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Dismayed But Undeterred

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For almost three decades I have represented women in the rabbinical courts of Israel. While divorce is almost always an unpleasant business, many couples find a way to dissolve their marriage with a minimum of acrimony and vindictiveness. The hundreds of women whose divorces I have handled, however, were victims of greedy, abusive husbands who refused to free their wives, demanding exorbitant financial and other payments. In a system based on justice and fairness, such men would have been exposed and rejected.

As an observant woman who believes that rabbis are good men, concerned about all Jewish people (including women) and compassionate toward suffering, I have tried to use my professional skills to restore justice to the rabbinical courts. Occasionally, in individual cases, I was able to succeed. Nevertheless, it has been obvious to me for decades that a more systemic change is needed.

My hopes were raised when Rabbi Shlomo Amar was appointed Israel’s Sephardi chief rabbi three years ago. Meeting with him regularly to discuss problems, as well as sitting with him on the Commission to appoint Dayanim, I was impressed with his concern for the plight of agunot and his determination to free these women. He had the courage to find innovative solutions to difficult cases and seemed to take his leadership role seriously.

Encouraged by Rabbi Amar’s actions and compassion, we began to talk about the need for a more activist approach on the part of dayanim in Israel and abroad. Having lectured in Jewish communities on four continents, I have heard the painful stories of agunot in many countries. I suggested that the chief rabbi consider convening an international conference of dayanim and leading rabbis, in Jerusalem, to discuss the problem of agunot and mesuravot get, with a goal of finding global solutions.

The International Council of Jewish Women, an umbrella organization representing women in 47 countries, was instrumental in helping the chief rabbi prepare such a conference and encouraging Diaspora rabbis to attend.

I was pleasantly surprised when Rabbi Amar agreed to this proposal and, together with the ICJW, sent a letter to dayanim and leading rabbis in 15 countries, inviting them to participate in an international conference. Its purpose, he said, was “to place the subject of agunot and mesuravot get on the public agenda and to find solutions to their plight.”

Leading rabbis from the U.S., Canada, England, France, Italy, Holland, Switzerland, Australia, South Africa, Turkey and Venezuela responded positively, eager to meet with their Israeli counterparts to discuss the agunot issue and to find solutions to this painful problem. All these rabbis from abroad agreed to fund their travel and hotel expenses for the conference.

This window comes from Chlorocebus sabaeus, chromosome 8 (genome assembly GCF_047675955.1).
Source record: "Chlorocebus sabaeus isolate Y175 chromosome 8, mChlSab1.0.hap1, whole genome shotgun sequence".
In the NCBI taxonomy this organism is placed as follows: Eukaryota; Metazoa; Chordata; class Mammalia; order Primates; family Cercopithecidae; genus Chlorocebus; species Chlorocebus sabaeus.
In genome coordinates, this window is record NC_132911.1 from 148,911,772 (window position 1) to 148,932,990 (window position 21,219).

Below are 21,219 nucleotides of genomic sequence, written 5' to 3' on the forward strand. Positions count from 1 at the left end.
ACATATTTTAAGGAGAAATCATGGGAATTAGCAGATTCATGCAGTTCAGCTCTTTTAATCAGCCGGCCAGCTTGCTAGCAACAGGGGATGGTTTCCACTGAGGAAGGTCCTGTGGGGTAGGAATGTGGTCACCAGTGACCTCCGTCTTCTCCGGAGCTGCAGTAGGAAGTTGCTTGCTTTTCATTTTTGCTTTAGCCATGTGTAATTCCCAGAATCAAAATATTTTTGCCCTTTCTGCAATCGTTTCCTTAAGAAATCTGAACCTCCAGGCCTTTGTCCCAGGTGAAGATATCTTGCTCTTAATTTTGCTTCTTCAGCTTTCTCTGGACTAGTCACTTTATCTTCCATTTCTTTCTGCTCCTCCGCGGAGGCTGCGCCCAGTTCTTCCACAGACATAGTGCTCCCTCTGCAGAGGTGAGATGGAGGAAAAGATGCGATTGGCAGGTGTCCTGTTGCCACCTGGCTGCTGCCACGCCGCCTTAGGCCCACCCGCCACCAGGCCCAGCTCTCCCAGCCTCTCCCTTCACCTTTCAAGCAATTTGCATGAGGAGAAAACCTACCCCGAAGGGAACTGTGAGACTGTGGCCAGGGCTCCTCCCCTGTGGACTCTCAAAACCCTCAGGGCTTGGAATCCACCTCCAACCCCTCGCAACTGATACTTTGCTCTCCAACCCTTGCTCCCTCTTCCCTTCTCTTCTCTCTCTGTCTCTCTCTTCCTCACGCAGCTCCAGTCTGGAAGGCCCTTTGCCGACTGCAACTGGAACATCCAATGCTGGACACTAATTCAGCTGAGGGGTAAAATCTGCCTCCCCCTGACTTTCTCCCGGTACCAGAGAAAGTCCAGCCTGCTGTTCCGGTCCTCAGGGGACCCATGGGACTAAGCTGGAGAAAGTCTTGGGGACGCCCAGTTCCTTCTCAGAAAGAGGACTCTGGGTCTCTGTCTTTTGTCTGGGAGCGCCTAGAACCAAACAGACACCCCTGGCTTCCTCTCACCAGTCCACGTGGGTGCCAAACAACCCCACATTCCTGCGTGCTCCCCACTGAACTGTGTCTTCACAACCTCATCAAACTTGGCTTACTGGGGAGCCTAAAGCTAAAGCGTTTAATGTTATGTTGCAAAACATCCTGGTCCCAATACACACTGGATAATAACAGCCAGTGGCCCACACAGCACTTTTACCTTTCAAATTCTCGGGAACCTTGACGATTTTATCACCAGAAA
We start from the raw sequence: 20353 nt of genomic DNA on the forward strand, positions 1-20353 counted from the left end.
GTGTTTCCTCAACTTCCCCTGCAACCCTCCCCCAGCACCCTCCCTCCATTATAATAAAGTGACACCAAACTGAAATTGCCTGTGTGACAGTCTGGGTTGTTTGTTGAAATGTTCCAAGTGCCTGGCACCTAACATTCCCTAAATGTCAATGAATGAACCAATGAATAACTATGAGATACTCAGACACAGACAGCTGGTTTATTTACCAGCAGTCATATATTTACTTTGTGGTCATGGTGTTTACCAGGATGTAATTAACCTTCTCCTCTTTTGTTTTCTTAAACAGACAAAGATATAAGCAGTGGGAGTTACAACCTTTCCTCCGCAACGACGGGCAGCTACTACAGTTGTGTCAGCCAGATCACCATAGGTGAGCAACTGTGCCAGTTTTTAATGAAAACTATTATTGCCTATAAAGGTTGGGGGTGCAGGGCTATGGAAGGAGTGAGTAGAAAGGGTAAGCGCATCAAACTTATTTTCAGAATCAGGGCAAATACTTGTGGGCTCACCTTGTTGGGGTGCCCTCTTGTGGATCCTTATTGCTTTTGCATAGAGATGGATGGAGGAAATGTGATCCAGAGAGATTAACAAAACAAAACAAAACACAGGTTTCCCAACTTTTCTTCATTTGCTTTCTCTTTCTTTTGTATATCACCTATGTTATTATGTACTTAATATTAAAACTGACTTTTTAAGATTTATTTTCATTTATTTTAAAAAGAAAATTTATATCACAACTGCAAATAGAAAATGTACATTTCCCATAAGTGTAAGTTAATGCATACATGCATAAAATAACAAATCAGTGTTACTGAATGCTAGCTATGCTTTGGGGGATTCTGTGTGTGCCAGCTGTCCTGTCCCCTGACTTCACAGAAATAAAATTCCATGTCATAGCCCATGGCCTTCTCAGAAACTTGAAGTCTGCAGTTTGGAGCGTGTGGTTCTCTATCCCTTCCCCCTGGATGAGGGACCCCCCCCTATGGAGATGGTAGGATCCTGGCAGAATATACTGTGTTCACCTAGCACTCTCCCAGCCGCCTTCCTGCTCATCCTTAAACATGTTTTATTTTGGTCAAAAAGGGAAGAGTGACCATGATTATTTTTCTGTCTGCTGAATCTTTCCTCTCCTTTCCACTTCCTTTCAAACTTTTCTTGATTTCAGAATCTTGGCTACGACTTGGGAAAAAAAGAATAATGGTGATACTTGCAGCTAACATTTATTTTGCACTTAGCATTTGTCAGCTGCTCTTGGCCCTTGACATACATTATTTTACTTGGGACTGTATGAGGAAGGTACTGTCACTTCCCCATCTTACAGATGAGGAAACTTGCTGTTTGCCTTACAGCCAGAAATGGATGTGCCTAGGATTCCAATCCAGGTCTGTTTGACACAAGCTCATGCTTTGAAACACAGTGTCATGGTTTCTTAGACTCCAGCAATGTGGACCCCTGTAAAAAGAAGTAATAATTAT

Preparations intensified over the next few months, as the program was finalized and rabbis were invited to give papers. This was to be a closed-door conference for an international array of halachic experts to discuss a halachic problem that requires a halachic solution.

Although agunot and the women’s organizations who represent them were not invited to participate in the conference, many of them met with local rabbis who would be attending and were impressed with their sincerity, sensitivity and resolve.

Hopes were raised that this historic gathering, the first involving leading rabbis coming together to discuss the issue of agunot, would result in real progress. Women’s organizations published advertisements in Jewish newspapers in Israel and abroad expressing their support for the chief rabbi and their hopes for positive outcomes. An air of optimism, cautious but real, was tangible.

Behind the scenes, however, other forces were at work. Despite the fact that the haredi communities do not use the rabbinical courts in Israel, preferring their own private batei din, Ashkenazi haredi leaders worked intensively to sabotage the conference.

Courageously, Chief Rabbi Amar appeared to be resisting pressure to cancel the conference but, as the date of the conference drew near, the opposition became more vicious and public. Rabbis from Israel and abroad were approached and warned not to attend the conference, which was described as being organized by “radical feminists” – despite the fact that not one woman would be attending.

On Thursday, November 2, just four days before the conference was to begin, Chief Rabbi Amar sent e-mail and fax messages to all the participants stating that the conference was being called off because of “requests he received in Israel and from abroad to cancel.”

About the Author: Sharon Shenhav is an international women's rights lawyer based in Jerusalem. She is director of the International Jewish Women's Rights Project and the only woman serving on the Commission to Appoint Dayanim in Israel.

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